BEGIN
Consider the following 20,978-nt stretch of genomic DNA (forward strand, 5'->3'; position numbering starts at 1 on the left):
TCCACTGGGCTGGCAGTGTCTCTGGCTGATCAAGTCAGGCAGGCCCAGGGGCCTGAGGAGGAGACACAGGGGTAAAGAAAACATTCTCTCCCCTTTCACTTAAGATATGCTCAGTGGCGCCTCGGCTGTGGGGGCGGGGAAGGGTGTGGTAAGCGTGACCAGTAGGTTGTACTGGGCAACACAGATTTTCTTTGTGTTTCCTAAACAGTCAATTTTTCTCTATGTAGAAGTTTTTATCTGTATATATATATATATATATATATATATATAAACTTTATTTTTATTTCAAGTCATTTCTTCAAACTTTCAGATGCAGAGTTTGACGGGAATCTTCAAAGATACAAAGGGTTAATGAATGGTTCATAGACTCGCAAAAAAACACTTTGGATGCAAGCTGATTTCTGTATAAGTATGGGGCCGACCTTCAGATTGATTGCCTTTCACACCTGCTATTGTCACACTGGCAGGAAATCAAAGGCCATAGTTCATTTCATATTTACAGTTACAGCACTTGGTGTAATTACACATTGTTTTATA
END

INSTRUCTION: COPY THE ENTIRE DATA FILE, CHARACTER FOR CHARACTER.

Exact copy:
Consider the following 20,978-nt stretch of genomic DNA (forward strand, 5'->3'; position numbering starts at 1 on the left):
TCCACTGGGCTGGCAGTGTCTCTGGCTGATCAAGTCAGGCAGGCCCAGGGGCCTGAGGAGGAGACACAGGGGTAAAGAAAACATTCTCTCCCCTTTCACTTAAGATATGCTCAGTGGCGCCTCGGCTGTGGGGGCGGGGAAGGGTGTGGTAAGCGTGACCAGTAGGTTGTACTGGGCAACACAGATTTTCTTTGTGTTTCCTAAACAGTCAATTTTTCTCTATGTAGAAGTTTTTATCTGTATATATATATATATATATATATATATATAAACTTTATTTTTATTTCAAGTCATTTCTTCAAACTTTCAGATGCAGAGTTTGACGGGAATCTTCAAAGATACAAAGGGTTAATGAATGGTTCATAGACTCGCAAAAAAACACTTTGGATGCAAGCTGATTTCTGTATAAGTATGGGGCCGACCTTCAGATTGATTGCCTTTCACACCTGCTATTGTCACACTGGCAGGAAATCAAAGGCCATAGTTCATTTCATATTTACAGTTACAGCACTTGGTGTAATTACACATTGTTTTATA